"A curse upon you and your family! A curse upon this house! A curse upon this land and all that shall dwell here! A curse upon all of you!" the tortured man screamed.

With one final roar of anguish, the sounds from the corridor were no more.

Emma cried out at the painful memory, which only caused her captor to press the knife deeper into her lower back. She had never gone this far into the tunnel. One could not tell what lied ahead, or even if they could get out. Although the tunnel was not a maze, who knows what twists and turns may materialize if they decide to turn back.

What were this man's intentions? Is he some sort of warlock or wizard coming to confer with his master? Why would anyone want to take the very essence of cruelty and human suffering that lay hidden in the tunnel? Emma decided against asking him about his intentions. That would lead to even more dagger wounds, perhaps this time lead to death.

"Give me the pendant," the man commanded. No, Emma thought frantically, not the pendant. Her father had given it to her, telling her that she was to wear it at all times, for it protected her from the devil in the cellar. The stone was one of a kind. No one knew from whence it came and what it was. Since the day she had been given it, Emma had never taken it off. Now, her very survival depended on it, and it was being seized from her grasp. As she didn't know what else to do, she slowly removed it from her neck.

Before the man could take it, she threw it in the direction they were going, hoping that it would remain hidden. If she was to die, which seemed imminent, her wicked captor shall die with her. The man screamed in rage, and pressed her on violently. Emma sharply drew in breath as realization dawned on her. They had reached the end of the tunnel.

The man pushed her into the room before them. She braced herself for what was to come. Nothing. Silence. Emma cautiously opened her eyes and surveyed the room in which she was standing.

There were all sorts of inscriptions on the walls in foreign languages. Emma guessed that they must be hexes of some sort. They keep the malevolence in this room alive, she thought. There was some sort of altar at the far end of the room, which contained a large open book on a marble pedestal. One would think that this room was once some sort of place of satanic worship. In the middle of the room, on a golden pedestal was a glass orb. It seemed of no consequence to Emma that anyone would want an enlarged crystal ball, but the man ran over to it nevertheless. He walked over to it and laughed. An unnerving maniacal laugh, which only the darkest of men will ever utter. He grabbed the orb.

"You have what you want, now let me leave in peace!" Emma cried to him. He looked at her maliciously.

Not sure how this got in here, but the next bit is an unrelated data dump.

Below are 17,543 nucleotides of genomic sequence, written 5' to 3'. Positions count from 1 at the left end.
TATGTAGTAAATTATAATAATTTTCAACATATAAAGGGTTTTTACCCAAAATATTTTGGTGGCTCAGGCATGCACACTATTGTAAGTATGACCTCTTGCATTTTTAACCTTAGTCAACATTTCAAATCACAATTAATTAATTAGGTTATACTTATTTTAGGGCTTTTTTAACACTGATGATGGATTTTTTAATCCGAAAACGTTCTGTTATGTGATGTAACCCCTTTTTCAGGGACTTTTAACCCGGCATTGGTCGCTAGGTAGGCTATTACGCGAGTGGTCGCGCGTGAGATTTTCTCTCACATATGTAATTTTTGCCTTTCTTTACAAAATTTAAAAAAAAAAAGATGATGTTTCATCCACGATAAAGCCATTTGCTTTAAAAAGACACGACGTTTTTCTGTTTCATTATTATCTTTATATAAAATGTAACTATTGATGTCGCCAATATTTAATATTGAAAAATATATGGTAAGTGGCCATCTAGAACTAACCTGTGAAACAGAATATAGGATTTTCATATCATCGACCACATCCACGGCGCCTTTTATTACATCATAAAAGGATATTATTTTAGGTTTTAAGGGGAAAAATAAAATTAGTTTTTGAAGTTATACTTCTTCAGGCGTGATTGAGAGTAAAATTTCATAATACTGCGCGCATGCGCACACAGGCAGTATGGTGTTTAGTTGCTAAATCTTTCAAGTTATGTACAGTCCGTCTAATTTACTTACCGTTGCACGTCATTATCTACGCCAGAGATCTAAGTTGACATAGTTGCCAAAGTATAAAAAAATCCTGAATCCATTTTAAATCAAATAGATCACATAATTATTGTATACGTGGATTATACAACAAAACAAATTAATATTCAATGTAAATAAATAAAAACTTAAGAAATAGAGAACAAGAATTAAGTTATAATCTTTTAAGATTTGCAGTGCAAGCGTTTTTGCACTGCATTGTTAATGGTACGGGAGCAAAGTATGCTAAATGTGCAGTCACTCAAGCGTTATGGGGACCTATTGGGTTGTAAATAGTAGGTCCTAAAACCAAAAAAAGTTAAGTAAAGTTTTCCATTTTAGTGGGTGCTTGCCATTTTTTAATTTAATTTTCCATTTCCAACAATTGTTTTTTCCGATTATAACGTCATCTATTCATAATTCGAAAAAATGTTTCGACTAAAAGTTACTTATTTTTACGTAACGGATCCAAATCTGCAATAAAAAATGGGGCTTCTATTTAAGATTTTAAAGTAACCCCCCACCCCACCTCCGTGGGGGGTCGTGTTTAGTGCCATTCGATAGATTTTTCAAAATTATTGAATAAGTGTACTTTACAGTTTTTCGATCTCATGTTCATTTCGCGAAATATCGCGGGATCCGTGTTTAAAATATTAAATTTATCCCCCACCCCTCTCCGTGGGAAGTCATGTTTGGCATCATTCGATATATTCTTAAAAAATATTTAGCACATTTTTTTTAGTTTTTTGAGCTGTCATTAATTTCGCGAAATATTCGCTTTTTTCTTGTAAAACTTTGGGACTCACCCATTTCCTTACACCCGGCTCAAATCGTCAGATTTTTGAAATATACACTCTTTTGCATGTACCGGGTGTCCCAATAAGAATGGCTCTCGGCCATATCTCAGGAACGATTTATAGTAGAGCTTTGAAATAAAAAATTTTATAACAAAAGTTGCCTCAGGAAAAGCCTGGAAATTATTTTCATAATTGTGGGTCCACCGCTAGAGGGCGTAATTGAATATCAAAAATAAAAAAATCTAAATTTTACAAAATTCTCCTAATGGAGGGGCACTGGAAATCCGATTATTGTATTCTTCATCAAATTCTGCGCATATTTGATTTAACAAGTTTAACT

"Oh, no, my child. No one must ever know of this. No one except for my dagger and I!" He lunged at her with the pointed blade, attempting to slit the flesh on her neck. She dodged him just in time to save herself from his dagger. Suddenly, something behind the man caught her eye. The orb was now faintly glowing.

Emma uttered a few guttural syllables, pointing frantically at the orb on its golden pedestal. The man turned slowly to face it and gasped loudly. "The pendant, the pendant! Where is the pendant? I have to find the pendant!" he screamed hysterically. He started running around the room and in the hallway outside searching for his one and only chance at protection.

"Won't do you any good to look," Emma said, strangely calm. The realization that no matter what, she would not make it out alive had struck her. She could not run, for the man was blocking the doorway and the tunnel was far too long to make it back. There was no use in looking for the pendant, she did not know where she had thrown it either. She decided to try and remain calm, for what else was to be done once one's fate is sealed? "You're never going to find it in time. You and I shall die here under the devil's instruments, all because of your ludicrous idea that you could contain the force that controls all evil." The man stared in terror at the orb behind her.
It lit up to a blinding red light. Emma and the man screamed in agony as the light touched their bodies. It seemed to come after them only, as if it were a living being. The red light felt as if someone had plunged a thousand red-hot pokers into every cell of their bodies. The pain was unbearable. Emma felt her soul slipping away from her as the light closed in around her body. She wailed in infinitely extreme pain as the blood-red beams blinded her.

How would the world survive now, with no one to keep the devil in his stone confine? The last two people to ever know the secret of the room and its evil withered away like flowers in a drought.